The Lewis and Clark Regional Water System is set to start pumping water for the first time later this summer.
Eleven of the 20 member communities are scheduled to get Missouri River water in just over a month.
"It's exciting to see the project come to fruition, or at least this phase of the project," Harrisburg Mayor Julie Burke-Bowen said.
Harrisburg is one of the eleven communities and Lewis and Clark will start sending treated Missouri River water to Harrisburg by late July. Burke-Bowen says it will be Harrisburg's only source of water.
"Our risk and mitigation isn't so high because that means that we now are kind of our own owners and we're not dependent on somebody else," Burke-Bowen said.
But for the nine other communities in South Dakota, Minnesota and Iowa that aren't getting hooked up this summer they are depending on Congress to pay for the rest of the project.
"We do have members who are under water restrictions and it's only getting worse, so it just drives home the point that this project is desperately needed for this area," Lewis and Clark Regional Water System Executive Director Troy Larson said.
Officials believes the hot and dry summer that is starting to affect parts of KELOLAND and many parts of the country could be the push Congress needs to fund the project.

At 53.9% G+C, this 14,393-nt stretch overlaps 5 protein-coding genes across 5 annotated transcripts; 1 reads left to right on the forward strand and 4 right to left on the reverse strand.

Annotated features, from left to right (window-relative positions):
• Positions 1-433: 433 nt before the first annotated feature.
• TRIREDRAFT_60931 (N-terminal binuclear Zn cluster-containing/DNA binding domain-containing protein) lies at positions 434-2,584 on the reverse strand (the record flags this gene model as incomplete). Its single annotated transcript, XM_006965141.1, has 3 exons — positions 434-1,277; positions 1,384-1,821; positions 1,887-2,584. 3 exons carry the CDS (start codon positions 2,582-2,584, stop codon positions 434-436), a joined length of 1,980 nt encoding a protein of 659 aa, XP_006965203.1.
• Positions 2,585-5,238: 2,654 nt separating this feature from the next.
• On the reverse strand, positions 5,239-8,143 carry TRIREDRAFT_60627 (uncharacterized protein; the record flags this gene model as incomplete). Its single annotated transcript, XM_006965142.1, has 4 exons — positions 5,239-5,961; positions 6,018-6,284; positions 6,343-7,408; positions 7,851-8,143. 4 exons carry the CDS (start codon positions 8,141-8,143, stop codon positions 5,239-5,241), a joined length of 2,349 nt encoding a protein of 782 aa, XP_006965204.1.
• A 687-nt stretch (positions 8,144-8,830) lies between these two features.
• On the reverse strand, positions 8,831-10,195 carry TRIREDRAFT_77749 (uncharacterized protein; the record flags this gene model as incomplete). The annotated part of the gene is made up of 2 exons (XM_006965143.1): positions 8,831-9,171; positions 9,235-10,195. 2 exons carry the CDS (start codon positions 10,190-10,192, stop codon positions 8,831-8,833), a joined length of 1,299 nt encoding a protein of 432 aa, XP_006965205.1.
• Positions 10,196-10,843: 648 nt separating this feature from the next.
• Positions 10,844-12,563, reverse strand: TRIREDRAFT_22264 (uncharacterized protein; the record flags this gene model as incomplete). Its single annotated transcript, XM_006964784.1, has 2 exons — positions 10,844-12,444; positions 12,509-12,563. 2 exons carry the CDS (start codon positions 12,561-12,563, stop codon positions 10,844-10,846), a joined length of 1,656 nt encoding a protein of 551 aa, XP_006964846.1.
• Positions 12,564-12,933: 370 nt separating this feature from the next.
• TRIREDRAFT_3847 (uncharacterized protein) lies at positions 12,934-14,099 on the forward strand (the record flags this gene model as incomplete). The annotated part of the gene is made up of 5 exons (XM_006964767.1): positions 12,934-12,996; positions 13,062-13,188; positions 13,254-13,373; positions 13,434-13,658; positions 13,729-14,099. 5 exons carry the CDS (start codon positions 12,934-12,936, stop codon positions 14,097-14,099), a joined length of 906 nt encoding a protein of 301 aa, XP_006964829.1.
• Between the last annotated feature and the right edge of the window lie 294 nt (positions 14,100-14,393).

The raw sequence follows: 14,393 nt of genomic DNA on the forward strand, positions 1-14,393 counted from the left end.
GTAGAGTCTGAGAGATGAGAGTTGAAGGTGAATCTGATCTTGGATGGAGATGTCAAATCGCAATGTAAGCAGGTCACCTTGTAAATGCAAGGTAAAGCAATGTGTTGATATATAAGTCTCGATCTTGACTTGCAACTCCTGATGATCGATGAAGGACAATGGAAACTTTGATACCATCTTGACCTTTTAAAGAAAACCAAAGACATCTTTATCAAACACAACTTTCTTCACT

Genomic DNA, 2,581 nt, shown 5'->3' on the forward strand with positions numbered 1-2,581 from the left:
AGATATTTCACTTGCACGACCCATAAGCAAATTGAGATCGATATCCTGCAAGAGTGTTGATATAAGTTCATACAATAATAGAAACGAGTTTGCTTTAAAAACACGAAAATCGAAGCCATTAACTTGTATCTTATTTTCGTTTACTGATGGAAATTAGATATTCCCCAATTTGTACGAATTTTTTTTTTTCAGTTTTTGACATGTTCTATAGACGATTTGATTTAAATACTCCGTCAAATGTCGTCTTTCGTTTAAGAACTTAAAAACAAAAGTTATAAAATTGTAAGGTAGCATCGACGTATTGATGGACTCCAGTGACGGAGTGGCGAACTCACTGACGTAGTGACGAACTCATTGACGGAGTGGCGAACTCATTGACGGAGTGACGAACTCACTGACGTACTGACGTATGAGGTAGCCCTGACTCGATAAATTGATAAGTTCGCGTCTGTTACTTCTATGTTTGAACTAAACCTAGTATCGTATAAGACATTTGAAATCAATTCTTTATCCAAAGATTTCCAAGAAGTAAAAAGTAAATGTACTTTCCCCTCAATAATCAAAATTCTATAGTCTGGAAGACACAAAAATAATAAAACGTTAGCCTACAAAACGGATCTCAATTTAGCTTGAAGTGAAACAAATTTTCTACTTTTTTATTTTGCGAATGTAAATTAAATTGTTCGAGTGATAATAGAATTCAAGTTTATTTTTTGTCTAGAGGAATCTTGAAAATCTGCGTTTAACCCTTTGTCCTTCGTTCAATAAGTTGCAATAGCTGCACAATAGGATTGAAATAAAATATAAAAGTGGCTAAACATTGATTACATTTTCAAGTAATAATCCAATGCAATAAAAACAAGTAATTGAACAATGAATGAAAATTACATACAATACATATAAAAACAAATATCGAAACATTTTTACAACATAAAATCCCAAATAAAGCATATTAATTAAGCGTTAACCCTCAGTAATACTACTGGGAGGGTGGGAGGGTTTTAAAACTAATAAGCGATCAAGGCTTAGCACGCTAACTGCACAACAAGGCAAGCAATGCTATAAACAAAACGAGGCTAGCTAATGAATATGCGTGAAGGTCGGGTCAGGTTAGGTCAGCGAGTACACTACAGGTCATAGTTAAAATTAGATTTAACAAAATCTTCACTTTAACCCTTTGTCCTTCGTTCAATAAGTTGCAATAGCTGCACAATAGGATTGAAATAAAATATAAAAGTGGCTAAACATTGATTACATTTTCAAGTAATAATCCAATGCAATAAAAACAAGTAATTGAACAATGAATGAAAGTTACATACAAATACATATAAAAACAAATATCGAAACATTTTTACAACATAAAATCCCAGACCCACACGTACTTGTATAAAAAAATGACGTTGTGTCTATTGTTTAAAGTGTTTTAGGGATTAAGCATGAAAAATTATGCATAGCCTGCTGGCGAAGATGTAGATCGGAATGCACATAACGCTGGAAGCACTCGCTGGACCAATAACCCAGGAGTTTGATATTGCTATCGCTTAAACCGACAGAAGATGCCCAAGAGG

"We certainly don't wish this for the farmers but a drought situation would help our funding in terms of Capitol Hill, people realizing that they do need to fund this project in a way that will allow the members to receive water in a timely fashion," Larson said.
Lewis and Clark's funding from the federal government is so small right now that the only construction project it can afford through 2013 is one six-mile stretch of pipe to Rock Rapids, Iowa.
So, even though towns like Harrisburg will be celebrating this summer they'll also be cheering for the other communities who will be waiting for Congress to pay for their connection.
"We really want to make sure the whole project gets done and the whole phases get completed. Just because we have water doesn't mean the project is complete," Burke-Bowen said.
If federal funding continues at the current rate of about $5 million a year the Lewis and Clark officials say the project will never be completed because the funding won't keep up with inflation.